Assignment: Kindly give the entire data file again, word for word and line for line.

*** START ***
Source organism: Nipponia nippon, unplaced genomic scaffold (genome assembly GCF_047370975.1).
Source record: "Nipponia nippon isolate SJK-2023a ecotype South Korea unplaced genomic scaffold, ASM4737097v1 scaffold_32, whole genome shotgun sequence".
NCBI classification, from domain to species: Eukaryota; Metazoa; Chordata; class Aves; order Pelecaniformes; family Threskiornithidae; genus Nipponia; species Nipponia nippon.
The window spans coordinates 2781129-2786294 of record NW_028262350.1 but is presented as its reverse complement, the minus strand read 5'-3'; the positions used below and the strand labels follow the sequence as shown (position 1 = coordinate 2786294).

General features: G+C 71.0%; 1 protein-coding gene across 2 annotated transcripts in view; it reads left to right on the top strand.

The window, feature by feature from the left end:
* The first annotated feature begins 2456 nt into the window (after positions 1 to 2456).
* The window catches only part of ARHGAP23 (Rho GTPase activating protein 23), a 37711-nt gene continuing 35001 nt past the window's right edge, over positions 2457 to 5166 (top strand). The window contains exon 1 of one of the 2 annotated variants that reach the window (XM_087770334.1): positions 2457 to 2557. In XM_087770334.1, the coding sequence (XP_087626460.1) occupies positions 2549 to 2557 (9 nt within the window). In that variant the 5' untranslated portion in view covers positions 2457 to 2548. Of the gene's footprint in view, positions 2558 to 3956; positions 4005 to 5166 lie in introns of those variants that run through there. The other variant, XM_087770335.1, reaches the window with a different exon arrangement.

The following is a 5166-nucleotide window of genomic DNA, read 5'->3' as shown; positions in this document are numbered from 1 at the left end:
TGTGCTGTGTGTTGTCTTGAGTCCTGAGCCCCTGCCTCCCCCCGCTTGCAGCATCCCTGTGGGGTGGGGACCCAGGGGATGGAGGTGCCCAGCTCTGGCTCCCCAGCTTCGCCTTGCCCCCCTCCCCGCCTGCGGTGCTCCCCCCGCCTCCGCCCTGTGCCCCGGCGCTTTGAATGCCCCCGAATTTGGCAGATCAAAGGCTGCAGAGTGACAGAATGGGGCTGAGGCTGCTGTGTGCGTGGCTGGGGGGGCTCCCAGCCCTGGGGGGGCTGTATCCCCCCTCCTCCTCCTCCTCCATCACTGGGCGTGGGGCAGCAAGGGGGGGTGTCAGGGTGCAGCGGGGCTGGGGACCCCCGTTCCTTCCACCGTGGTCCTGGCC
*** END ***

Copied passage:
Source organism: Nipponia nippon, unplaced genomic scaffold (genome assembly GCF_047370975.1).
Source record: "Nipponia nippon isolate SJK-2023a ecotype South Korea unplaced genomic scaffold, ASM4737097v1 scaffold_32, whole genome shotgun sequence".
NCBI classification, from domain to species: Eukaryota; Metazoa; Chordata; class Aves; order Pelecaniformes; family Threskiornithidae; genus Nipponia; species Nipponia nippon.
The window spans coordinates 2781129-2786294 of record NW_028262350.1 but is presented as its reverse complement, the minus strand read 5'-3'; the positions used below and the strand labels follow the sequence as shown (position 1 = coordinate 2786294).

General features: G+C 71.0%; 1 protein-coding gene across 2 annotated transcripts in view; it reads left to right on the top strand.

The window, feature by feature from the left end:
* The first annotated feature begins 2456 nt into the window (after positions 1 to 2456).
* The window catches only part of ARHGAP23 (Rho GTPase activating protein 23), a 37711-nt gene continuing 35001 nt past the window's right edge, over positions 2457 to 5166 (top strand). The window contains exon 1 of one of the 2 annotated variants that reach the window (XM_087770334.1): positions 2457 to 2557. In XM_087770334.1, the coding sequence (XP_087626460.1) occupies positions 2549 to 2557 (9 nt within the window). In that variant the 5' untranslated portion in view covers positions 2457 to 2548. Of the gene's footprint in view, positions 2558 to 3956; positions 4005 to 5166 lie in introns of those variants that run through there. The other variant, XM_087770335.1, reaches the window with a different exon arrangement.

The following is a 5166-nucleotide window of genomic DNA, read 5'->3' as shown; positions in this document are numbered from 1 at the left end:
TGTGCTGTGTGTTGTCTTGAGTCCTGAGCCCCTGCCTCCCCCCGCTTGCAGCATCCCTGTGGGGTGGGGACCCAGGGGATGGAGGTGCCCAGCTCTGGCTCCCCAGCTTCGCCTTGCCCCCCTCCCCGCCTGCGGTGCTCCCCCCGCCTCCGCCCTGTGCCCCGGCGCTTTGAATGCCCCCGAATTTGGCAGATCAAAGGCTGCAGAGTGACAGAATGGGGCTGAGGCTGCTGTGTGCGTGGCTGGGGGGGCTCCCAGCCCTGGGGGGGCTGTATCCCCCCTCCTCCTCCTCCTCCATCACTGGGCGTGGGGCAGCAAGGGGGGGTGTCAGGGTGCAGCGGGGCTGGGGACCCCCGTTCCTTCCACCGTGGTCCTGGCC